Friday, May 22, 2015

Leading by Emotion

In this article, game designer Sande Chen wonders about the role of emotions in designing a game.

One particular way of teaching creative writing is to ask students to explore the essence of emotion and thus, I attended a Meditation and Writing Retreat last December to reach back into my memory and recall the sensations associated with the emotion at the time.  How did this emotion manifest in the body?  Did it cause dry mouth, sniffling, a tightness in the chest, or blank eyes?  Writing about emotion was an instant connection to my creative fury. 

While emotions are an accepted starting point for creative writing, I realize emotions aren't the genesis for most games.  A tech demo is an accepted starting point.  In fact, most genres of games are defined by gameplay rather than the feelings elicited by the game.  The only exception might be horror games, which follow traditional genre fiction categorization.  It's for this very reason that I organized a panel to explore the nature of horror games.  (Stay tuned for more info!)  

But what if emotions played a more important role in game creation?  After all, according to American author James Gunn, people look to fiction to engage in an emotional experience.  Why shouldn't it be the same for games?  And I'm not strictly talking about "making the player cry," but simply about connecting on an emotional level. As game designer Reid Kimball says in Breaking the Vicious Cycle, let's inspire players and go beyond grinding.
 
For many people, Jenova Chen's games are inspirational.  In preparation for my article, Towards More Meaningful Games: A Multidisciplinary Approach, I talked to Jenova Chen about preproduction.  He showed me this Emotional Intensity Graph he made during the conception phase.  What's interesting is that this isn't a map of a character's emotions, but of the player's intended emotions.


Filmmakers and authors need to carefully craft an audience's emotional expectations.  I assume that game designers should do the same.  Should we expect anything less?

Sande Chen is a writer and game designer whose work has spanned 10 years in the industry. Her credits include 1999 IGF winner Terminus, 2007 PC RPG of the Year The Witcher, and Wizard 101. She is one of the founding members of the IGDA Game Design SIG.

Wednesday, May 13, 2015

Reward Me, Demotivate Me


In this article, game designer Sande Chen reflects on the nature of intrinsic and extrinsic motivation, and how it relates to games.

I know extrinsic motivators can lead to surprisingly, the complete opposite effect, demotivation, but I have never experienced it myself until I became an avid player of the hidden object mobile game, Secret Passages.  Games, of course, have loads of extrinsic motivators like enthusiastic praise, achievement badges, and quest rewards.  Could it be that the very same mechanics used to hook initial players can lead to waning interest in the long run?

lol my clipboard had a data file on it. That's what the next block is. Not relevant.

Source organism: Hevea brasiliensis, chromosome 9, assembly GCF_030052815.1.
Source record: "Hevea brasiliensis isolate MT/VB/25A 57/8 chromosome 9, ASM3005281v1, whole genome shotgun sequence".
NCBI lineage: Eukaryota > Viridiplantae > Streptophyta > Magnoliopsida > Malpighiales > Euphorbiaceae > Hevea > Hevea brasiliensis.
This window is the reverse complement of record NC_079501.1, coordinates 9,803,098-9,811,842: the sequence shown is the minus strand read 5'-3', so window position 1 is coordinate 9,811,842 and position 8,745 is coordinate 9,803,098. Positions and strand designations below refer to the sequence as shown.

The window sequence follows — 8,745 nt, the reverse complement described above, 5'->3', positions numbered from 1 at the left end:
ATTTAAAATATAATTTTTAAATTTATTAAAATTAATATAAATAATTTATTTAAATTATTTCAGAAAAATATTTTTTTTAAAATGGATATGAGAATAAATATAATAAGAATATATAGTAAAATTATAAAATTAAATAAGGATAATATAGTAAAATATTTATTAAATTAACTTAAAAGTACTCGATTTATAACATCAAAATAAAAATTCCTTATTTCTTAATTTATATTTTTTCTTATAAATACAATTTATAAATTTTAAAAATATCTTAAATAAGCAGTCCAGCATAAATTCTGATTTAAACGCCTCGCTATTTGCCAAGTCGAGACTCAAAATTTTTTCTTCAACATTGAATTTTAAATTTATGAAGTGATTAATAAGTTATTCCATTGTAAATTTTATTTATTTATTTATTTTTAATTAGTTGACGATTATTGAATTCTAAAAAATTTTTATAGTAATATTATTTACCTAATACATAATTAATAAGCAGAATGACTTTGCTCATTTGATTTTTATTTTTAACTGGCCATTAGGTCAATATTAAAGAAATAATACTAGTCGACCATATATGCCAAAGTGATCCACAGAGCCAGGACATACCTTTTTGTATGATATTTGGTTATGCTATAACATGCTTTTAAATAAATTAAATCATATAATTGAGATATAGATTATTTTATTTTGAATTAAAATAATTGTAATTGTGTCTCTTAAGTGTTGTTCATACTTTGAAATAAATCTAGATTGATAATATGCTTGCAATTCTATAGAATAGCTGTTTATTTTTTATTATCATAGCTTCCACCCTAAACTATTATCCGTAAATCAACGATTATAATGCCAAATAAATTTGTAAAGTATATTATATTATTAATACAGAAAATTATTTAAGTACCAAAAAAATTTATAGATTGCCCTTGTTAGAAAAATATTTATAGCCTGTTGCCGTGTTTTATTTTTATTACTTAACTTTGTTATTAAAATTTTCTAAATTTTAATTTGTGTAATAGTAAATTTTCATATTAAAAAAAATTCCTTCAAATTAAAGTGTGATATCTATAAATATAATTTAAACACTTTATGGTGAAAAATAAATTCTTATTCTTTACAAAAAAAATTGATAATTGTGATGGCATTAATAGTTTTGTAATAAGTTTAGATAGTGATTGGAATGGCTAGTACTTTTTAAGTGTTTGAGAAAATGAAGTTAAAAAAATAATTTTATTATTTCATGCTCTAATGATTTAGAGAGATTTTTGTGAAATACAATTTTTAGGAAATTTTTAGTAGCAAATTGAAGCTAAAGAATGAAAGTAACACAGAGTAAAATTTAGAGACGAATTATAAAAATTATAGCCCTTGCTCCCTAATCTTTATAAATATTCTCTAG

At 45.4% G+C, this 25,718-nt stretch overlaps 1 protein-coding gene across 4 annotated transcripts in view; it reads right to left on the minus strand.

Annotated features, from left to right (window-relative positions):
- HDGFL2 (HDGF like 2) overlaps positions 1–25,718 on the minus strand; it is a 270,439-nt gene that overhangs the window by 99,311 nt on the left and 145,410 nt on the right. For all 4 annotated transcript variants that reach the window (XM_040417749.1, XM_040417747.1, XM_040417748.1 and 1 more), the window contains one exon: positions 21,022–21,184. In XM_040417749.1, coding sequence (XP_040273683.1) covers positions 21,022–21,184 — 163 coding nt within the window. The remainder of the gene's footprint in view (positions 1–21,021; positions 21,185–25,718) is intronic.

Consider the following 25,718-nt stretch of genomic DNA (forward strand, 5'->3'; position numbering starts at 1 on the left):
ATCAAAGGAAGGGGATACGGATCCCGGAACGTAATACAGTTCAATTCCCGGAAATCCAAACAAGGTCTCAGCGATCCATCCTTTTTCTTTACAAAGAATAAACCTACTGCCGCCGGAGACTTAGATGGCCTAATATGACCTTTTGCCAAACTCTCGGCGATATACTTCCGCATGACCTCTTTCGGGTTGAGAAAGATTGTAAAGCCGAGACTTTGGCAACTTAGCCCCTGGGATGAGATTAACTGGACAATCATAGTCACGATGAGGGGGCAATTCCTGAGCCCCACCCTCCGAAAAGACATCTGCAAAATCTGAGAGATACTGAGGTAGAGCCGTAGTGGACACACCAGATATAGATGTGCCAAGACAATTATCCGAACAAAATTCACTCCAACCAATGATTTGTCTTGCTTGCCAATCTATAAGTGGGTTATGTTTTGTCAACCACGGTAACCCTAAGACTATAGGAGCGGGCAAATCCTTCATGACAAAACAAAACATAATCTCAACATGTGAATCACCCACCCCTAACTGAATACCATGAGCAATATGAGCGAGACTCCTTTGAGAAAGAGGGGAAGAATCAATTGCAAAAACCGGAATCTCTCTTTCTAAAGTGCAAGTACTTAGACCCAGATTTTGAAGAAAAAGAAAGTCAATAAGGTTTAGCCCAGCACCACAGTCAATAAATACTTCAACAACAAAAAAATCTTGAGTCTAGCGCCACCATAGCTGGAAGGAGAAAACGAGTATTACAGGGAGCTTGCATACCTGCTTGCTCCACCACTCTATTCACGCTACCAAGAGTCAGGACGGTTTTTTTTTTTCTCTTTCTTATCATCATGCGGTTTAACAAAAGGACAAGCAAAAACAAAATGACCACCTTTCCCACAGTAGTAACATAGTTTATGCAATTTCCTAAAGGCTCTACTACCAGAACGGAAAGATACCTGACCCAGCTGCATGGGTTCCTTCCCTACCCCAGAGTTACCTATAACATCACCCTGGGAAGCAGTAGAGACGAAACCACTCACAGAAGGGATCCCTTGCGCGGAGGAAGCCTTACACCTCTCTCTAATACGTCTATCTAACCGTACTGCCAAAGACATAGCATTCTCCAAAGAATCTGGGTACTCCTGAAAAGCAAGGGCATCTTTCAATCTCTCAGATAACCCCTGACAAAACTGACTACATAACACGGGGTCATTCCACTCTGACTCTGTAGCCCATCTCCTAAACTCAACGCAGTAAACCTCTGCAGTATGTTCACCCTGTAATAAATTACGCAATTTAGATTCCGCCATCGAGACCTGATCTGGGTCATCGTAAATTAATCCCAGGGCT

Psychologists know that extrinsic motivators can decrease intrinsic motivation, i.e. whatever held your interest in the first place.  Displaying intrinsic motivation, a student practices violin to get better at playing violin.  Some might call this doing something for the love of it.  It's also called DIY learning and self-directed learning.  Paying $10 to a student to practice violin would be an example of extrinsic motivation.  Soon, the student begins practicing for the $10 rather than for the joy of it and won't practice without that incentive.  Sure, extrinsic motivators have their uses, but you can bet that student won't make it to Carnegie Hall without a desire to excel at violin playing.

Likewise, players can have a burning desire to master a game and they don't need a bribe. Granted, that can be hard to do with a game that's more like a game service, incomplete and ongoing rather than a finite product, but a player can still race through all the content that does exist.  I've seen players finish in a day what took content developers a couple months to implement.  That's why some content may seem grindy because it's designed to keep players at bay, away from the finishing line.

Secret Passages did have its repetitive moments.  I like hidden object games, though I wouldn't say I love them.  Hidden object games supposedly do well because our short-term memory fades and we can redo the same puzzle over without it boring us to tears.  I played Secret Passages incessantly not only to explore the content and level up, but also to analyze its design.  Since Secret Passages was an ongoing work-in-progress, some things didn't make sense until the features arrived.  There was one feature, though, that had no gameplay advantage and thus, I ignored it.  This feature disappeared some time later, perhaps due to analytic data.  I never did level everything up completely, but I did unlock all the puzzles, at least the ones where I didn't have to gamble or pay.